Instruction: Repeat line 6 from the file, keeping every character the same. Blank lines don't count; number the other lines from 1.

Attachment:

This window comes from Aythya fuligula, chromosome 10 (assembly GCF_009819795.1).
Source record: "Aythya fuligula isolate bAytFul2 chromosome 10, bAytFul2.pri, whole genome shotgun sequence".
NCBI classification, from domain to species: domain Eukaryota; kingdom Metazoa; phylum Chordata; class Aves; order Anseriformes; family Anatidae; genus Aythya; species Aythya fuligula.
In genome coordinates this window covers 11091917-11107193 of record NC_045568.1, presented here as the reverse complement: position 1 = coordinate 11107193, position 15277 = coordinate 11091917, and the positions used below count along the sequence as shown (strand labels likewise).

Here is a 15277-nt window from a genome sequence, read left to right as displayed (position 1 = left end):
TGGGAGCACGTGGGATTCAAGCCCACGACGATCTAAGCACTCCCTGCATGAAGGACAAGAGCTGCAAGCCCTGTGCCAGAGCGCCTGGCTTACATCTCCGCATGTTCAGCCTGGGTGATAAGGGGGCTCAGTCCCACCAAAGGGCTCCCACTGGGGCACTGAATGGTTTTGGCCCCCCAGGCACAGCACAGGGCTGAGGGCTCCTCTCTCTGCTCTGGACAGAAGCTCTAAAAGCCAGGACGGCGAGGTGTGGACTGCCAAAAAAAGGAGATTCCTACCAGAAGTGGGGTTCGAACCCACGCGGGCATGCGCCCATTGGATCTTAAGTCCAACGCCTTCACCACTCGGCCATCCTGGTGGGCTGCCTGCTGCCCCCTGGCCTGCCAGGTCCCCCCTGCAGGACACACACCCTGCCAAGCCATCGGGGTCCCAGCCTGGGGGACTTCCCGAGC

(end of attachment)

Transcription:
TGGGAGCACGTGGGATTCAAGCCCACGACGATCTAAGCACTCCCTGCATGAAGGACAAGAGCTGCAAGCCCTGTGCCAGAGCGCCTGGCTTACATCTCCGCATGTTCAGCCTGGGTGATAAGGGGGCTCAGTCCCACCAAAGGGCTCCCACTGGGGCACTGAATGGTTTTGGCCCCCCAGGCACAGCACAGGGCTGAGGGCTCCTCTCTCTGCTCTGGACAGAAGCTCTAAAAGCCAGGACGGCGAGGTGTGGACTGCCAAAAAAAGGAGATTCCTACCAGAAGTGGGGTTCGAACCCACGCGGGCATGCGCCCATTGGATCTTAAGTCCAACGCCTTCACCACTCGGCCATCCTGGTGGGCTGCCTGCTGCCCCCTGGCCTGCCAGGTCCCCCCTGCAGGACACACACCCTGCCAAGCCATCGGGGTCCCAGCCTGGGGGACTTCCCGAGC